I draw inspiration from a lot of things. I get ideas for my gear from superheroes and comic books. As for my imagery, I get ideas from horror movies, specifically the Evil Dead series. The Deadites were very interesting to me. The demon character I have now is nowhere near completed so it is constantly evolving. I like to tell the story that this character comes from my real-life trauma. I want to portray it as a scenario of what happens if you let the trauma consume you. I feel a lot of wrestlers just play themselves and there is nothing wrong with that at all but I love playing an out-of-this-world character.
Is, then, this character a way for you to cope with trauma?
Oh, no. I have therapy for that. But I think it’s an interesting thing and over time I will give more information on how this character formed. It’s like the Grudge film series: when the woman gets killed by her husband, this powerful rage consumes her and is turned into a different person. I feel this is something we need to see more in wrestling characters, especially in the indies. Back in the day you would see The Undertaker, and you knew he was not a real “dead man,” but for a minute you thought he was. I am trying to bring that back.
How does the Devlyn Macabre character relate to you? Are you drawing from personal experience?
I am totally drawing from my personal experience. My dad was a drug addict and very abusive. It took years of therapy to get over that stuff. I had really bad PTSD, nightmares, flashbacks and it ruined a lot of relationships and opportunities for me. So, I want to portray this character: everybody has inner demons, and if you let them consume you, you become a bad person. The demon character is not necessarily a good person: it is dark and twisted and can cause pain and torment. I think it is important to talk about it and bring awareness to it, because many people are hiding behind a façade and not asking for help when they should.
Is it easy for an American wrestler to make the jump to Europe?
I think so. The cost of living is relatively cheaper over here and the quality of living is so much better. Everyone has been so nice to me. I love it here. I have only been wrestling for a year and a half, so to come over to Europe so soon is insane, and many people told me I wasn’t ready. However, the only way to get better is by learning from other people. I believe many American wrestlers are hesitant to do the jump but if you want to wrestle for the big companies, you need to wrestle against people from all over the world. I wrestled in Germany where people had different ideas about match structure and sometimes different ideas are also great ideas. I think it is vital for wrestlers to get out of their bubble.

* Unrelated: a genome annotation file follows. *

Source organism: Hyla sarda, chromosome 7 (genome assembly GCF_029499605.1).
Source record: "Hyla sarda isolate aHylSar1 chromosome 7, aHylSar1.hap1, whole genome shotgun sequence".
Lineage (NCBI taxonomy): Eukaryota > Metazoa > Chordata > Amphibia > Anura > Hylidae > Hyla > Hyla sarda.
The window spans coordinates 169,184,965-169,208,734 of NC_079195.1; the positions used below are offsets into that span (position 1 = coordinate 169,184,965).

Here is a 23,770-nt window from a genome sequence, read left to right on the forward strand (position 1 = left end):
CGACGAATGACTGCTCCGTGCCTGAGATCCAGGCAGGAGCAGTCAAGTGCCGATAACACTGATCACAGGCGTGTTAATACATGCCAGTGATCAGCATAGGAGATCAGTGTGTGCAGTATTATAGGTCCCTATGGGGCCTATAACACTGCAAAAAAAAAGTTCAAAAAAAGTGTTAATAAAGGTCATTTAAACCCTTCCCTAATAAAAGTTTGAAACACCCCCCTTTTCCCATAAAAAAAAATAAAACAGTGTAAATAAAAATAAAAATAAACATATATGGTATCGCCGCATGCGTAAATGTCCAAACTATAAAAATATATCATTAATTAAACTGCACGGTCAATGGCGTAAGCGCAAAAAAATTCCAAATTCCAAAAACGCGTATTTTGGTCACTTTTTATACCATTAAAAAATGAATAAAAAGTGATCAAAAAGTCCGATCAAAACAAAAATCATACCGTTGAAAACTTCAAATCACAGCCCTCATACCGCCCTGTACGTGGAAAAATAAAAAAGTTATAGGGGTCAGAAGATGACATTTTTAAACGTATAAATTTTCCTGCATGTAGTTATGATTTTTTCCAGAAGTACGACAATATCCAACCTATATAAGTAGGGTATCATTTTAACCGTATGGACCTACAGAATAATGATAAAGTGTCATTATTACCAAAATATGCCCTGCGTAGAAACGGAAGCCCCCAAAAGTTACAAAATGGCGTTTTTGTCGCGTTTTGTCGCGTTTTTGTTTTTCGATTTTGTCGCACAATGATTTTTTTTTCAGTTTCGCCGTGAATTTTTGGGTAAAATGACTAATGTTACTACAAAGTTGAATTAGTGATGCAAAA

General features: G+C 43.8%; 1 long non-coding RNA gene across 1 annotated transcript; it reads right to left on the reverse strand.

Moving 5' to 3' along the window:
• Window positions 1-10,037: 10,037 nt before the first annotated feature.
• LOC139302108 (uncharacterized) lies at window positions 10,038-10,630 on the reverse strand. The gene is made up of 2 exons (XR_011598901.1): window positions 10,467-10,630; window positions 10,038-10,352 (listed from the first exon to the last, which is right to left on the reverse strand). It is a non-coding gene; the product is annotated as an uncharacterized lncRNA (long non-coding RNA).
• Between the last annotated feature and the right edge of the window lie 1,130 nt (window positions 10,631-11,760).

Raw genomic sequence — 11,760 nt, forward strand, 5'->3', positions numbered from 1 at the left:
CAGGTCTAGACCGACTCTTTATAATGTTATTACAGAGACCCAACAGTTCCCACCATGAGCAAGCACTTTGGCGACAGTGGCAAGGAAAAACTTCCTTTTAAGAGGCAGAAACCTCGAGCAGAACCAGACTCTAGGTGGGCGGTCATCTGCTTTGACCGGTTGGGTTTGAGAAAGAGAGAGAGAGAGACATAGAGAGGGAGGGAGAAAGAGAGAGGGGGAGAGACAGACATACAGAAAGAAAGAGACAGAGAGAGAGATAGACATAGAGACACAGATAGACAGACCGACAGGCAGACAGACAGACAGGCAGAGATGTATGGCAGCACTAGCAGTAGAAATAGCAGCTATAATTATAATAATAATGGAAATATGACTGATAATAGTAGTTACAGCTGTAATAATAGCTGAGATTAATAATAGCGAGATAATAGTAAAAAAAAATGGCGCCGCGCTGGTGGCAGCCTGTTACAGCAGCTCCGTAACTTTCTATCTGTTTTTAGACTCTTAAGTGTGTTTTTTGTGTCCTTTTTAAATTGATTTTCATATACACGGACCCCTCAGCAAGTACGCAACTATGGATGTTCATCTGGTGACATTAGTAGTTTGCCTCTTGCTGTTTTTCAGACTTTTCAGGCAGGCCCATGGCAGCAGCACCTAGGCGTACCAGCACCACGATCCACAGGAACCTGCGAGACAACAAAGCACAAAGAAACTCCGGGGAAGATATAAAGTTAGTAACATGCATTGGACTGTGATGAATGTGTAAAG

How do you see the European scene so far?
I like it better than the American scene. Everyone I’ve met is about passion. From wrestlers to promoters, everyone I’ve met is professional, accommodating, and have great ideas. I wrestled for GWF in Germany, and their production was of very high level; my jaw dropped. They had screens, music, backstage producers, photographers, catering, even a Gorilla position. I literally thought I was back in AEW. Also, the women had their own locker room. This time I didn’t have to change in a small bathroom. In American promotions, there needs to be a women’s locker room. We shouldn’t have to sit in a men’s locker room and see them change. No, thank you.
How do you see the contemporary wrestling scene in general? Are there enough opportunities for wrestlers to make a name for themselves?
I would say there is need for more bigger promotions. We need another Tony Khan to open one additional big promotion. We have so many wrestlers, but I feel there are not enough opportunities for everybody.
What are your aspirations for the future? Any dream matches?
My next plan would be to go to Mexico, Japan and also Australia. I feel like Australia is basically Florida (laughs).
Wow, I think you are the first wrestler I met who expressed a wish to wrestle there.
I would love to! It’s all about learning. Plus, Shazza McKenzie is originally from there and she is a really nice human being. Moreover, I want to keep coming back to Europe, but, ultimately, it is WWE for me.
Why is violence the answer, according to your motto? Is it always so?
My style is violent and hard-hitting. I take inspiration from one of my biggest idols: Jon Moxley. In terms of professional wrestling I think violence is always the answer.